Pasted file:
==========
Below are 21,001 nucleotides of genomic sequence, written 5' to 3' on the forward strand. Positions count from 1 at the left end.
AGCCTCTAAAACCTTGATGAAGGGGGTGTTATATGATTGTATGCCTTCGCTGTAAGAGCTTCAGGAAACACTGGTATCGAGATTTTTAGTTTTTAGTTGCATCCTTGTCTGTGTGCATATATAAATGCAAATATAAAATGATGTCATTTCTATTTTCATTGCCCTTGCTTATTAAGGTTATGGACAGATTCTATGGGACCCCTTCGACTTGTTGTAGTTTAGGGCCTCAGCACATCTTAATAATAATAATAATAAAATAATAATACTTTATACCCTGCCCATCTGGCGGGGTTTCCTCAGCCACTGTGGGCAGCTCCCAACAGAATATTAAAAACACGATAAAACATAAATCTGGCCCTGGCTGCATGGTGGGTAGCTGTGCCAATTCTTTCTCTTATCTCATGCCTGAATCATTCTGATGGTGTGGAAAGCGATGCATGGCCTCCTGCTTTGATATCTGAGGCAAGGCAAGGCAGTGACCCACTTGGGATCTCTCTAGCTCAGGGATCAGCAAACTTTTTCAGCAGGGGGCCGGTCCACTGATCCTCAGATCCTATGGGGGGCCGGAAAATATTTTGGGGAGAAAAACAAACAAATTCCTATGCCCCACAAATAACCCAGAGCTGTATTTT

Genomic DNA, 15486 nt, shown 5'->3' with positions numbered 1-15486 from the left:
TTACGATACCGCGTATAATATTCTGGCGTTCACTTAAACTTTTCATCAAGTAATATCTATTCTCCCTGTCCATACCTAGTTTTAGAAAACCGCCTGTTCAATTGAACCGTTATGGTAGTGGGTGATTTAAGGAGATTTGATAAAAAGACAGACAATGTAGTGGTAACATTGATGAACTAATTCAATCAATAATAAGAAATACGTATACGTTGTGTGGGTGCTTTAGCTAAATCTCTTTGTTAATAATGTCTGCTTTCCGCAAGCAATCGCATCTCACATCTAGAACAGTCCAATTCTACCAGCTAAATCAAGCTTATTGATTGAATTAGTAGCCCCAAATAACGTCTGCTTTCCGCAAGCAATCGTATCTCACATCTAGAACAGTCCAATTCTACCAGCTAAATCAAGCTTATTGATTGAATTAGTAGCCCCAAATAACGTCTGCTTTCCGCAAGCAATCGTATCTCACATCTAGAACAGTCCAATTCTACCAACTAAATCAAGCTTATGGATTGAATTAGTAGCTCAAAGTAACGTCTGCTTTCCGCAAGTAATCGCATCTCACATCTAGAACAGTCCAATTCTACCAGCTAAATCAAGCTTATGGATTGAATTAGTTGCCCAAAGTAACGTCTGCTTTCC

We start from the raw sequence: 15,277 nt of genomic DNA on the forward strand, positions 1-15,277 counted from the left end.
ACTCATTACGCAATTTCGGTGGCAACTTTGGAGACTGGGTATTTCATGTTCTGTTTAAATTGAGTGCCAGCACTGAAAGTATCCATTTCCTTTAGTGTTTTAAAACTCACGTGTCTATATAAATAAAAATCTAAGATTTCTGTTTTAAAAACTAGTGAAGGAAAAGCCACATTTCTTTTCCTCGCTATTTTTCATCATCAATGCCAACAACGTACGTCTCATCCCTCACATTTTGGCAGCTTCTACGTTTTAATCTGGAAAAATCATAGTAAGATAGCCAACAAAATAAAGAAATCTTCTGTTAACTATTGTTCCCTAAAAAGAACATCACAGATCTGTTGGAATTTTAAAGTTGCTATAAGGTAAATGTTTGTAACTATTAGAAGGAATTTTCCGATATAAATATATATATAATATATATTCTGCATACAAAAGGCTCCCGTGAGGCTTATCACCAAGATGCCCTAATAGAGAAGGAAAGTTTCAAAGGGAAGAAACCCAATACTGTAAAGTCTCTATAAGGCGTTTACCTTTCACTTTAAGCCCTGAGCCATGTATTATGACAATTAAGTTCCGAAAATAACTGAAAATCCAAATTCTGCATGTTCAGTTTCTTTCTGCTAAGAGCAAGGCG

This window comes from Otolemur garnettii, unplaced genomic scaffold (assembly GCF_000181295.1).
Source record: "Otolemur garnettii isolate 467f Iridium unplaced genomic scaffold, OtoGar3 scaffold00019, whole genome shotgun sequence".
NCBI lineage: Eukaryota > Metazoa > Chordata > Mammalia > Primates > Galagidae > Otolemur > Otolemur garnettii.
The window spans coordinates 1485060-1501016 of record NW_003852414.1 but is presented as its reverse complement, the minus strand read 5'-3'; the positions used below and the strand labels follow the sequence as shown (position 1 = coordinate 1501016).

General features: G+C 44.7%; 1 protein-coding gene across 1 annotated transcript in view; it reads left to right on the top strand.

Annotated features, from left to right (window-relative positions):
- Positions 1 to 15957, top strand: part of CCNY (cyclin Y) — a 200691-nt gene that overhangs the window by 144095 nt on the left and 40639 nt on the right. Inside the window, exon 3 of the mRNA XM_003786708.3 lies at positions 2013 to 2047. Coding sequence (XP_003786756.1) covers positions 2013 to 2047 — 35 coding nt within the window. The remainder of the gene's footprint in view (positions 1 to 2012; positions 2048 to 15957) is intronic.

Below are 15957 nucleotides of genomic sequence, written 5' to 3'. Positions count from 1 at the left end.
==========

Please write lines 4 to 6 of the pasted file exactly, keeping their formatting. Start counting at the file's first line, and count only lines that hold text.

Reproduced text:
TTACGATACCGCGTATAATATTCTGGCGTTCACTTAAACTTTTCATCAAGTAATATCTATTCTCCCTGTCCATACCTAGTTTTAGAAAACCGCCTGTTCAATTGAACCGTTATGGTAGTGGGTGATTTAAGGAGATTTGATAAAAAGACAGACAATGTAGTGGTAACATTGATGAACTAATTCAATCAATAATAAGAAATACGTATACGTTGTGTGGGTGCTTTAGCTAAATCTCTTTGTTAATAATGTCTGCTTTCCGCAAGCAATCGCATCTCACATCTAGAACAGTCCAATTCTACCAGCTAAATCAAGCTTATTGATTGAATTAGTAGCCCCAAATAACGTCTGCTTTCCGCAAGCAATCGTATCTCACATCTAGAACAGTCCAATTCTACCAGCTAAATCAAGCTTATTGATTGAATTAGTAGCCCCAAATAACGTCTGCTTTCCGCAAGCAATCGTATCTCACATCTAGAACAGTCCAATTCTACCAACTAAATCAAGCTTATGGATTGAATTAGTAGCTCAAAGTAACGTCTGCTTTCCGCAAGTAATCGCATCTCACATCTAGAACAGTCCAATTCTACCAGCTAAATCAAGCTTATGGATTGAATTAGTTGCCCAAAGTAACGTCTGCTTTCC

We start from the raw sequence: 15,277 nt of genomic DNA on the forward strand, positions 1-15,277 counted from the left end.
ACTCATTACGCAATTTCGGTGGCAACTTTGGAGACTGGGTATTTCATGTTCTGTTTAAATTGAGTGCCAGCACTGAAAGTATCCATTTCCTTTAGTGTTTTAAAACTCACGTGTCTATATAAATAAAAATCTAAGATTTCTGTTTTAAAAACTAGTGAAGGAAAAGCCACATTTCTTTTCCTCGCTATTTTTCATCATCAATGCCAACAACGTACGTCTCATCCCTCACATTTTGGCAGCTTCTACGTTTTAATCTGGAAAAATCATAGTAAGATAGCCAACAAAATAAAGAAATCTTCTGTTAACTATTGTTCCCTAAAAAGAACATCACAGATCTGTTGGAATTTTAAAGTTGCTATAAGGTAAATGTTTGTAACTATTAGAAGGAATTTTCCGATATAAATATATATATAATATATATTCTGCATACAAAAGGCTCCCGTGAGGCTTATCACCAAGATGCCCTAATAGAGAAGGAAAGTTTCAAAGGGAAGAAACCCAATACTGTAAAGTCTCTATAAGGCGTTTACCTTTCACTTTAAGCCCTGAGCCATGTATTATGACAATTAAGTTCCGAAAATAACTGAAAATCCAAATTCTGCATGTTCAGTTTCTTTCTGCTAAGAGCAAGGCG